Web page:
The mount command determines the architecture of the local host and grabs the correct binary directory from the server. This scheme is sufficient if you only have binaries in your local depository, but most sites add manual pages, source code, and other ASCII files that are shared across client architectures. There is no need to maintain multiple copies of these files. To accommodate a mixture of shared ASCII and binary files, use two mounts of the same filesystem: the first mount sets up the framework of directories, and puts the shared file directories in their proper place. The second mount deposits the proper binary directory on top of /usr/local/bin:On server toolbox: # cd /export/home/local # ls bin.mips bin.sun3 bin.sun4 bin.vax On client: # mount toolbox:/export/home/local/bin.`arch` /usr/local/bin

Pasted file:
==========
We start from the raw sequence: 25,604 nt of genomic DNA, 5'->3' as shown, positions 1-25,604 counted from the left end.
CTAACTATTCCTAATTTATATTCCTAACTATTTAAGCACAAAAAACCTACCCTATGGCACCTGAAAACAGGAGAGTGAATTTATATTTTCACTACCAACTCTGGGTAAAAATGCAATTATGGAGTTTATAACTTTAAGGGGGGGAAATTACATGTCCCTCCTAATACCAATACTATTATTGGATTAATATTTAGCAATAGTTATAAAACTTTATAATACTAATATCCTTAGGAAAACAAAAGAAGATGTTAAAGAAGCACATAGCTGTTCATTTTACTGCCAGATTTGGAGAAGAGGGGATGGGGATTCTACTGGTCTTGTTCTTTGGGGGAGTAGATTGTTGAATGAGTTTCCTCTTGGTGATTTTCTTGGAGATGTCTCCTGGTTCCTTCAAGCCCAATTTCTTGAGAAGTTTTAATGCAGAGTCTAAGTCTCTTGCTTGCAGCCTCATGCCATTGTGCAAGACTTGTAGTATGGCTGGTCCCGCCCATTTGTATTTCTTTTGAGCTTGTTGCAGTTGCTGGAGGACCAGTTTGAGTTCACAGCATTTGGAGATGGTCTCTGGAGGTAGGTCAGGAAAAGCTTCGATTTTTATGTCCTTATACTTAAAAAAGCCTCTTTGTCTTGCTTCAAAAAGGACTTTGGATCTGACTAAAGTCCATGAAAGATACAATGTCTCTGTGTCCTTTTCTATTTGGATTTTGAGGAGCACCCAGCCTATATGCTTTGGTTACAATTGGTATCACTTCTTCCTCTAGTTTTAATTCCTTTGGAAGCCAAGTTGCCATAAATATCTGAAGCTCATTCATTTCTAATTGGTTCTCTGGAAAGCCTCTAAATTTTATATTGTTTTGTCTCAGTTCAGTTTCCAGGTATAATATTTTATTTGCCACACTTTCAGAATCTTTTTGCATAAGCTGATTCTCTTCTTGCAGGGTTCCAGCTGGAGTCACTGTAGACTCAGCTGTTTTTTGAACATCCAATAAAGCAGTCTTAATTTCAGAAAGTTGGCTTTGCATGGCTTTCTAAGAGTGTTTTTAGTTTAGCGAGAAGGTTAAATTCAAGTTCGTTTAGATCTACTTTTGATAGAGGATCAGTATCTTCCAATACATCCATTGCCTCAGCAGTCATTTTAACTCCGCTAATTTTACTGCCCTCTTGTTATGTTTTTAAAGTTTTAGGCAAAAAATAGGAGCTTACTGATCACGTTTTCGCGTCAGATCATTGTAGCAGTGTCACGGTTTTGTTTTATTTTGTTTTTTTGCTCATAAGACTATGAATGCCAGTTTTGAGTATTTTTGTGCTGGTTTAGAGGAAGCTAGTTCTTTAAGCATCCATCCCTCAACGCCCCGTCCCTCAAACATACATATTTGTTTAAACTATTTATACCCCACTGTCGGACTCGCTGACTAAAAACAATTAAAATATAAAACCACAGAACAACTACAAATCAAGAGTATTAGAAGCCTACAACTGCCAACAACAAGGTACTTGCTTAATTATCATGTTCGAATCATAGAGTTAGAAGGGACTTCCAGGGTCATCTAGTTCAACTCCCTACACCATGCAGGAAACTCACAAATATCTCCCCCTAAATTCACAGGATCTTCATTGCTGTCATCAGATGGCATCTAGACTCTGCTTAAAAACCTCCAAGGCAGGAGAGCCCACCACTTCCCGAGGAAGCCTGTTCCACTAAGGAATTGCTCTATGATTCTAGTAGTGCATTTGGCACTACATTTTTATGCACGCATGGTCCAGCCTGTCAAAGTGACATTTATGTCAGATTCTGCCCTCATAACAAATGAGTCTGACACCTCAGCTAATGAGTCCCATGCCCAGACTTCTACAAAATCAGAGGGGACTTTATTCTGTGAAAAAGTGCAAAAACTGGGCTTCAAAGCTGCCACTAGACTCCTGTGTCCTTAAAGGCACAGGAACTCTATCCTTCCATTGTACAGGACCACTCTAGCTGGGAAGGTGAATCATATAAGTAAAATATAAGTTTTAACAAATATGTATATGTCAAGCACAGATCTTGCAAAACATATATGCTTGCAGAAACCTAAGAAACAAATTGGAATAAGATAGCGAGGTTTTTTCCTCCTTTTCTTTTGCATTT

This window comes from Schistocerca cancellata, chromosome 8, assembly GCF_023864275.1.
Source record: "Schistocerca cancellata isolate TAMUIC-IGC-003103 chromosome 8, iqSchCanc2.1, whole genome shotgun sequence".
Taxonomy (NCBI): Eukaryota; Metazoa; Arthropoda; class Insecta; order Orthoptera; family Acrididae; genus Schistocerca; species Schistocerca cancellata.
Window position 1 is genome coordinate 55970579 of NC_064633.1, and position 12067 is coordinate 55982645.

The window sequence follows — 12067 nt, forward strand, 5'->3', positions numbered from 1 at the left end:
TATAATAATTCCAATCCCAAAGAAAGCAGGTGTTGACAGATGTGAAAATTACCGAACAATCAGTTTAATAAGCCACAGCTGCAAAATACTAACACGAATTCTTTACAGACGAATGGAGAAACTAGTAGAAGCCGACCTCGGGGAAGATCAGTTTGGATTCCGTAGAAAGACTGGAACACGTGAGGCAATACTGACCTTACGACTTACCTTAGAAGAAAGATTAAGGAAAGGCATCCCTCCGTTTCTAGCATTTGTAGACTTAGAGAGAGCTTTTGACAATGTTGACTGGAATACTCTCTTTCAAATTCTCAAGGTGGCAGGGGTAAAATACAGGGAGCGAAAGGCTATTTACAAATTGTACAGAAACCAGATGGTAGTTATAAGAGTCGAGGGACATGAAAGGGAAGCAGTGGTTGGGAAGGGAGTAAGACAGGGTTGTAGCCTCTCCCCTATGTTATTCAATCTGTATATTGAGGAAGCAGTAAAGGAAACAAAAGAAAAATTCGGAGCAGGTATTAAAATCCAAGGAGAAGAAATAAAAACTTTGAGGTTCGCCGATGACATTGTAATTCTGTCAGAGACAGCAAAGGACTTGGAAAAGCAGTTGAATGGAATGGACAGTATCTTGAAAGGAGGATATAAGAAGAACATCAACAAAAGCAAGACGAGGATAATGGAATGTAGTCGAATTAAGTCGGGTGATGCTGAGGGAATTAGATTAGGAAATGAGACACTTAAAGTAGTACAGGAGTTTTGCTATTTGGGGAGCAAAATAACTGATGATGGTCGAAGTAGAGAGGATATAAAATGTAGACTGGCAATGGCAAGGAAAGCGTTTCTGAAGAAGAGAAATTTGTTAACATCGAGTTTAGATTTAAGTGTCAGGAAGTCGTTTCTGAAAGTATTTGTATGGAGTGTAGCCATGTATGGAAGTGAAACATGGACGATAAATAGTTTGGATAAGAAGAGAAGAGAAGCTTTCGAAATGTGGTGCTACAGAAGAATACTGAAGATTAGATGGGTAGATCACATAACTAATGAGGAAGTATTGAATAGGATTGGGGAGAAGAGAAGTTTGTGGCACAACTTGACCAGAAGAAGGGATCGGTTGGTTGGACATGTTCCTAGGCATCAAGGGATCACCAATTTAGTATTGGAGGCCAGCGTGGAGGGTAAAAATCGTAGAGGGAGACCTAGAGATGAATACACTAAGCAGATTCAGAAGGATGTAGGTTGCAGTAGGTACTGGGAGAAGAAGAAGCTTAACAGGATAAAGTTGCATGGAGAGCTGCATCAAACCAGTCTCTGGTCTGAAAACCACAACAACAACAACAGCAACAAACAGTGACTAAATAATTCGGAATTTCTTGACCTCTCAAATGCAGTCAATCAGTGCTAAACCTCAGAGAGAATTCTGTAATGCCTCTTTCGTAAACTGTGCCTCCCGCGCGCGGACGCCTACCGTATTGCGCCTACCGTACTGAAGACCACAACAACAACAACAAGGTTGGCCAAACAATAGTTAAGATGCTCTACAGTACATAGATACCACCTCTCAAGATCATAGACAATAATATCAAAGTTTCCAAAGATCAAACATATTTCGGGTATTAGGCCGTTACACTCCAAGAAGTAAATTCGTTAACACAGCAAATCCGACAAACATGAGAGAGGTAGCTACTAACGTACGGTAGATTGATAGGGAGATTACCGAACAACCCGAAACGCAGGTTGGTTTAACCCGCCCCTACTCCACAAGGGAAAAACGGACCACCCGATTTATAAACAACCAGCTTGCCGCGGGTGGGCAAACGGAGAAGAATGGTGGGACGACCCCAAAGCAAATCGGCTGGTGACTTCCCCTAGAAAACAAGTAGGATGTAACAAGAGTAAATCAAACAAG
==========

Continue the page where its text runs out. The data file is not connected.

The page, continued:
At first glance, the previous example appears to violate the NFS rules prohibiting the export of a directory and any of its subdirectories. However, there is only one exported filesystem on server toolbox, namely, /export/home. The clients mount different parts of this exported filesystem on top of one another. NFS allows a client to mount any part of an exported filesystem, on any directory. To save disk space with the two-mount approach, populate /export/home/bin on the server with the proper executables, and make the bin.arch directory a symbolic link to bin. This allows clients of the same architecture as the server to get by with only one mount. If you keep all executables -- scripts and compiled applications -- in the bin directories, you still have a problem with duplication. At some sites, scripts may account for more than half of the tools in /usr/local/bin, and having to copy them into each architecture-specific bin directory makes this solution less pleasing. A more robust solution to the problem is to divide shell scripts and executables into two directories: scripts go in /usr/local/share while compiled executables live in the familiar /usr/local/bin. This makes share a peer of the /usr/local/man and src directories, both of which contain architecture-neutral ASCII files. To adapt to the fully architecture-neutral /usr/local/bin, users need to put both /usr/local/bin and /usr/local/share in their search paths, although this is a small price to pay for the guarantee that all tools are accessible from all systems. There is one problem with mounting one filesystem on top of another: if the server for these filesystems goes down, you will not be able to unmount them until the server recovers. When you unmount a filesystem, it gets information about all of the directories above it. If the filesystem is not mounted on top of another NFS filesystem, this isn't a problem: all of the directory information is on the NFS client. However, the hierarchy of mounts used in the /usr/local/bin example presents a problem. One of the directories that an unmount operation would need to check is located on the server that crashed. An attempt to unmount the /usr/local/bin directory will hang because it tries to get information about the /usr/local mount point -- and the server for that mount point is the one that crashed. Similarly, if you try to unmount the /usr/local filesystem, this attempt will fail because the /usr/local/bin directory is in use: it has a filesystem mounted on it.On server toolbox: # cd /export/home/local # ls bin bin.mips bin.sun3 bin.sun4 bin.vax mansharesrc On client: # mount toolbox:/export/home/local /usr/local # mount toolbox:/export/home/local/bin.`arch` /usr/local/bin